That would become the sacrifice for his being able to keep 18 U.S. TV stations.
Since the FCC limits foreign companies to a 25% stake in U.S. TV stations, analysts say Mr. Murdoch would seriously consider the move due to the commission's inquiry into whether Fox is a foreign company because it's controlled by News Corp.
If the FCC decides Fox is a foreign company, Mr. Murdoch's simplest solution would be moving News Corp. to the U.S., they say.
Mr. Murdoch controls 76% of Fox's voting interest. He created the network after paying John Kluge $2.7 billion for some stations in 1985. That same year, he became a U.S. citizen to meet FCC regulations limiting foreign ownership.
But most of the funding for Mr. Murdoch's U.S. purchases comes from the Australian News Corp., including Fox's $500 million deal last month with New World Communications Group, snapping up 12 stations, including eight previously affiliated with CBS (AA, May 30, ).
Fox structured the New World deal by buying non-voting shares, so Fox wouldn't be defined as an owner of the New World stations.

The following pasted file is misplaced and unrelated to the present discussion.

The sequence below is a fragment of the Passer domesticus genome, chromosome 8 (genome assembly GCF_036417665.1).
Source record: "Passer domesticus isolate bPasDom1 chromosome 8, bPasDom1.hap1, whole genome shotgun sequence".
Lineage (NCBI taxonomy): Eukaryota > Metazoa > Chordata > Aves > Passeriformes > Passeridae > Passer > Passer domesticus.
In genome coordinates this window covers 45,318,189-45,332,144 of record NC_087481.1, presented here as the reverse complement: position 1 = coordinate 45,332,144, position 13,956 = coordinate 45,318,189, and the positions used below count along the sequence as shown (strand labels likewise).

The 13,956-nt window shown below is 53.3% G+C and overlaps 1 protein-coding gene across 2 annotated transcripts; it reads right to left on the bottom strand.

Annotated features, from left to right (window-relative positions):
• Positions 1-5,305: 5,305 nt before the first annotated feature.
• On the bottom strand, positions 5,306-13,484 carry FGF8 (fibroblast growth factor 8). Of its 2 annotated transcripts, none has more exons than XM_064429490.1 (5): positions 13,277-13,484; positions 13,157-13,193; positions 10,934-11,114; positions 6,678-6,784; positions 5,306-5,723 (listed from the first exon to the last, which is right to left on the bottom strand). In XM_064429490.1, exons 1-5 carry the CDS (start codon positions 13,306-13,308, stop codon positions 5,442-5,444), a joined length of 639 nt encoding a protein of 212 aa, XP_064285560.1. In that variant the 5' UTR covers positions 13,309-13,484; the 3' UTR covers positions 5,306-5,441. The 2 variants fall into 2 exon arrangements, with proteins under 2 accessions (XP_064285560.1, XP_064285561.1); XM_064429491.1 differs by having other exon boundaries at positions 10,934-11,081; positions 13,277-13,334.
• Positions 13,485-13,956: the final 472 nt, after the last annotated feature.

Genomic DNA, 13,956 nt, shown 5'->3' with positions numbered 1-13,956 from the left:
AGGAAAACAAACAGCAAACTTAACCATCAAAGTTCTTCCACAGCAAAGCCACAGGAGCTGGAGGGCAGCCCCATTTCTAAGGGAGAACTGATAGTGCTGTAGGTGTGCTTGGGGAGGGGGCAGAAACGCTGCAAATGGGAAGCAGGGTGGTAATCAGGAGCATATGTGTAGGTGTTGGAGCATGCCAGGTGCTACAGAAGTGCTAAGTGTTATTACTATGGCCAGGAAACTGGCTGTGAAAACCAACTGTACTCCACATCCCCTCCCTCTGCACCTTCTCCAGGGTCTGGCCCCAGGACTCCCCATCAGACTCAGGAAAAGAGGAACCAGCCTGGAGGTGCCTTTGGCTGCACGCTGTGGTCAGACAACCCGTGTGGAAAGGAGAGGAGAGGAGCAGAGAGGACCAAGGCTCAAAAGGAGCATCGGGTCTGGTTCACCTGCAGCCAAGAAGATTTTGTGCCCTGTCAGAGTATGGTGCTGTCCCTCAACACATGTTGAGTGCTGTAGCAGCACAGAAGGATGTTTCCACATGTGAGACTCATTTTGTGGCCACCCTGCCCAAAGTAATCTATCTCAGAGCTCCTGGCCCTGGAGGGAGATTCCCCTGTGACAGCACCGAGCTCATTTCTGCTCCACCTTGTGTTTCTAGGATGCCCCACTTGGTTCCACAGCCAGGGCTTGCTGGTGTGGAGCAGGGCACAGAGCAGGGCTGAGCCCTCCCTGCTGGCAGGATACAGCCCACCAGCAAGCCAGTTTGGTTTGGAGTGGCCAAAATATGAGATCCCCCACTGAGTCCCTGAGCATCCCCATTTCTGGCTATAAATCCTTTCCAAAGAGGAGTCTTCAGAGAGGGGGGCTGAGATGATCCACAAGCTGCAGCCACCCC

The FCC is now reviewing the deal, because the combined Fox-New World group controls 18 stations with a reach of 30%-plus of the U.S. FCC rules forbid a network from owning more than 12 stations with a reach of more than 25% of U.S. households.
If News Corp. became a U.S. company, it would face political and regulatory problems in Australia as a foreign company dominating several Australian newspaper markets, forcing a sale so that Mr. Murdoch holds no more than a 20% to 25% interest.
Mr. Murdoch's 15% stake in Australia's Seven Network TV wouldn't be affected, since foreign investors are allowed up to that amount.
"If it comes to a choice between Australian newspapers and Fox," said Prudential Bache media analyst Mike Mangan, "we believe the company will certainly choose Fox."